Insights from transplant medicine

While I have focused on immunotherapy for the past ten years, my original research work was in transplant medicine and the transplant of pancreatic islets specifically.

What I and many others soon realised was that if a patient’s immune system was suppressed, then there was a large increase in cancer. We knew that drugs used to prevent organ rejection could lead to an increase in cancer.

In one particularly pertinent example a single donor’s kidneys were transplanted into two different patients. Both patients then developed malignant melanoma.

Unfortunately, while the donor had had a melanoma removed over a decade earlier (and was officially clear), there was still melanoma dormant in the transplanted kidneys, which when combined with immunosuppression lit up like wild fire.

While one patient sadly died from the melanoma, the second patient was saved by removing the kidney and stopping the immune suppression, at which point the melanoma completely disappeared.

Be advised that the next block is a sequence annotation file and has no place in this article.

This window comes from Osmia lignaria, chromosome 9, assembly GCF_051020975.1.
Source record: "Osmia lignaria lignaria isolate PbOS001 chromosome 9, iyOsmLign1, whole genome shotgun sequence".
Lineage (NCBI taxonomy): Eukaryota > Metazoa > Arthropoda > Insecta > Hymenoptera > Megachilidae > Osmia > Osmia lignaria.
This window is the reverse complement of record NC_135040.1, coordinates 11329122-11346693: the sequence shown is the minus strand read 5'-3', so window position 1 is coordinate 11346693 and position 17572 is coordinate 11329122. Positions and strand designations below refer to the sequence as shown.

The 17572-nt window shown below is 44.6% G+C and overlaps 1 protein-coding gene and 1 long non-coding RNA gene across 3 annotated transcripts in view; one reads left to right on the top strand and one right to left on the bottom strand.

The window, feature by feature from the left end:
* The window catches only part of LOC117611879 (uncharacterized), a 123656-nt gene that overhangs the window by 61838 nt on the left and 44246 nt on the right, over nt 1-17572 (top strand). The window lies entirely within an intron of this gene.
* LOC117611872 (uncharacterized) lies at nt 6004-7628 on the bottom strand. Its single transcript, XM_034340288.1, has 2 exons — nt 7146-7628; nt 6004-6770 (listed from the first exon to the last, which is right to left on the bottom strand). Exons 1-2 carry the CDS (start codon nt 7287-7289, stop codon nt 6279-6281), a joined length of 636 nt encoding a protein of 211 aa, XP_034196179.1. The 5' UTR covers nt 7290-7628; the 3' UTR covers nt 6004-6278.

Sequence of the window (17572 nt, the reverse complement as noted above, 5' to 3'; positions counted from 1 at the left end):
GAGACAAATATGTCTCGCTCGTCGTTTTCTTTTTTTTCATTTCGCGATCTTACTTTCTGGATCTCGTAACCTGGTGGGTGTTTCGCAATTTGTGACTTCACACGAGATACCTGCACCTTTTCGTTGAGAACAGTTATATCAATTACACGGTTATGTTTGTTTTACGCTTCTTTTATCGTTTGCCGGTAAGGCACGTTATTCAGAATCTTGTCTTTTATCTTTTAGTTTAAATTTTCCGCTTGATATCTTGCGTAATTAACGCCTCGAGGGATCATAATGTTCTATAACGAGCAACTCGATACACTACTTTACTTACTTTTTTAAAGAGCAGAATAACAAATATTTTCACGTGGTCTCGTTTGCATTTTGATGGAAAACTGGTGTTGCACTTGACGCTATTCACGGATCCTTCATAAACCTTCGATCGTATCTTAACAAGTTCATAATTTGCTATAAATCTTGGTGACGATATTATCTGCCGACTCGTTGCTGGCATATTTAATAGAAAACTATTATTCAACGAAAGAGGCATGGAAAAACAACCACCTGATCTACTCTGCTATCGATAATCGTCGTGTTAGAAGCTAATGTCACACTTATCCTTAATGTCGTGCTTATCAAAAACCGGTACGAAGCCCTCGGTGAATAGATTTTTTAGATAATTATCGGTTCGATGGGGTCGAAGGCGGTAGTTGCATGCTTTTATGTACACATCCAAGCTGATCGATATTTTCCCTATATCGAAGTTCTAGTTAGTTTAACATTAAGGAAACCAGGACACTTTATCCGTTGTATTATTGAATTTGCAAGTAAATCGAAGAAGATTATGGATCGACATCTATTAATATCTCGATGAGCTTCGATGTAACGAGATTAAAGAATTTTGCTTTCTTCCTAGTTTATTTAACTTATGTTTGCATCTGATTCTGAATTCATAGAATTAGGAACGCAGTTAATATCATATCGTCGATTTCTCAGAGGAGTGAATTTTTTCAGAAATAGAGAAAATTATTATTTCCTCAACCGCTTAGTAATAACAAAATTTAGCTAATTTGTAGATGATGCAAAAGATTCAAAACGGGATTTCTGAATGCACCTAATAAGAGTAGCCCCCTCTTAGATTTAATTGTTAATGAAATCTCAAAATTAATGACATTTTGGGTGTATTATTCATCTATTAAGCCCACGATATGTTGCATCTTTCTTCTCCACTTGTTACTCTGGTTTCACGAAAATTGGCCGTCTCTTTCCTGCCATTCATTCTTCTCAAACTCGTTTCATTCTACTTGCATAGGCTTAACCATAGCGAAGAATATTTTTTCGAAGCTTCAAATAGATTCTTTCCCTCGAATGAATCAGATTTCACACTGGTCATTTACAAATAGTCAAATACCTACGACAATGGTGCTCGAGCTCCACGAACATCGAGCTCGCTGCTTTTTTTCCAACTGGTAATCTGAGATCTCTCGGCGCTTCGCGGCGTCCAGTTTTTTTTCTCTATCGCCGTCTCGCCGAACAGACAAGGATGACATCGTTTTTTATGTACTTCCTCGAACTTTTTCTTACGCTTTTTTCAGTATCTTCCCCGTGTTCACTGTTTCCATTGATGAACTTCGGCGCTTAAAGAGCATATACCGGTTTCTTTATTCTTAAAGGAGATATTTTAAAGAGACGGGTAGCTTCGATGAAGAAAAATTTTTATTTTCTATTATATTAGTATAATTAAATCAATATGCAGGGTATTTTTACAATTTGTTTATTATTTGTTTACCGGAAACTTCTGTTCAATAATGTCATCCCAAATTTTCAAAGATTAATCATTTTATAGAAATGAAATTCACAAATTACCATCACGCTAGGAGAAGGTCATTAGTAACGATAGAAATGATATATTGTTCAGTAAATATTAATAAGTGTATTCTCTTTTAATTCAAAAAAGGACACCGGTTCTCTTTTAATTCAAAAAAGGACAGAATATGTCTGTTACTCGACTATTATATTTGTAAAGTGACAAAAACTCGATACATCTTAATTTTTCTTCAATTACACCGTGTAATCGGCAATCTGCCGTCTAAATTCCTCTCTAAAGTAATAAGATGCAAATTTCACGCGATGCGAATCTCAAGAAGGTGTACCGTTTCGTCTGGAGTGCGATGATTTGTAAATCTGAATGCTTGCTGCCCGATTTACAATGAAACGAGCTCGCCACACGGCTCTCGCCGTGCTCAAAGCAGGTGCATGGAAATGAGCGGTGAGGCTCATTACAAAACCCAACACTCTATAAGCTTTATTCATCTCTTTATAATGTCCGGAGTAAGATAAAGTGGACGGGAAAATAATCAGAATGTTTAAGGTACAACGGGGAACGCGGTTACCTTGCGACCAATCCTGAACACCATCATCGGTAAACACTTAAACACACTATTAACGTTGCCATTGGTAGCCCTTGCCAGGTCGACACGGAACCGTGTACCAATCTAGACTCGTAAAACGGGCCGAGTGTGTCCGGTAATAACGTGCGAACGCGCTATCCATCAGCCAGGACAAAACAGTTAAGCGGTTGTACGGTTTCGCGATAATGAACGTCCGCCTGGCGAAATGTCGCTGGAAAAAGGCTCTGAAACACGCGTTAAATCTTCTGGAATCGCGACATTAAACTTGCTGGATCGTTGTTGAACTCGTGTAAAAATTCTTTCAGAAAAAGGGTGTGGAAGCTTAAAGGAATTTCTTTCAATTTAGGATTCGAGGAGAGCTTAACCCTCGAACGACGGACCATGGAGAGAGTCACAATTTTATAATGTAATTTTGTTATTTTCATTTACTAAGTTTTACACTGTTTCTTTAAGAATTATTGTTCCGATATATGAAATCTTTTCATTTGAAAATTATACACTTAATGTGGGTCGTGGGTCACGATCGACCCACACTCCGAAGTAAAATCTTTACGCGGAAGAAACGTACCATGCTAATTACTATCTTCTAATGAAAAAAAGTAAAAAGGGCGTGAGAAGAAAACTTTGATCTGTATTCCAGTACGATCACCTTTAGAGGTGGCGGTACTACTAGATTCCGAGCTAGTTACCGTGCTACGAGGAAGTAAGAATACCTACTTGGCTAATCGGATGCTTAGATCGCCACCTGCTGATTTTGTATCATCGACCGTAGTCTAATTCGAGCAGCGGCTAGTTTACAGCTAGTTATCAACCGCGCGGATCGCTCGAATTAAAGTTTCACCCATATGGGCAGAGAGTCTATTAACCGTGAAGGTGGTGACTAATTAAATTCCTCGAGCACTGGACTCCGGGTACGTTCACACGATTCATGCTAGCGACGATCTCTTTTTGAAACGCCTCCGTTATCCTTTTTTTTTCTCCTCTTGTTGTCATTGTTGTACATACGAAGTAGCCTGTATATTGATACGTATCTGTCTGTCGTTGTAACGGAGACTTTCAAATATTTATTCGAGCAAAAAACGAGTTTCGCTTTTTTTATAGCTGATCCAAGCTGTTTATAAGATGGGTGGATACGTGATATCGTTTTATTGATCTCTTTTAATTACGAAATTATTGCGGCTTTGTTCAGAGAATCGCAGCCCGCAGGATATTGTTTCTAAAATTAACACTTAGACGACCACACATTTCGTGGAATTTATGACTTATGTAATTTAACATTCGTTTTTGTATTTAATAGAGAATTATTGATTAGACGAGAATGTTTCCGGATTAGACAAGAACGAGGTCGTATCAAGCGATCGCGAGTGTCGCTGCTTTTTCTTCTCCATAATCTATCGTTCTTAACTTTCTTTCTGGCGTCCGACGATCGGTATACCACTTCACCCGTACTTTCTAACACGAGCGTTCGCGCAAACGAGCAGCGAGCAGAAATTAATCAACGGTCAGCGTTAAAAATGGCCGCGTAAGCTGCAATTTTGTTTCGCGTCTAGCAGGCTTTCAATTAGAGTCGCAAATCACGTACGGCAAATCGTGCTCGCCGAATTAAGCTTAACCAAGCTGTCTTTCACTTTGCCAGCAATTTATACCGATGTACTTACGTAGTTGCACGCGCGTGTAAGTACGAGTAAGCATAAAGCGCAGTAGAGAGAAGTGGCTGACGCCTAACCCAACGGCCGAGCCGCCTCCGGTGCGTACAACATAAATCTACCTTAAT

There are many such examples like this which gave us a clue that the immune system and cancer actually have an awful lot to do with each other.

Tuning the immune system and finding good agents

Immunotherapy requires two elements. Firstly, you have to tune the immune system, which is called immune modulation or immune regulation.

Secondly, you need an agent, which acts as an enhancer or broker known as an immune-adjuvant. Without these two things nothing happens.

To give an analogy, think of a radio. If you want to listen to a radio show, then you have to tune first into the right station in order to pick it up – this is immune modulation (i.e. you need to find the right station for the body to notice); and secondly you must turn the radio to the right volume using the right adjuvant (i.e. you need to amplify the body’s immune response so that it is neither so low that it has no effect or so high that it damages the body).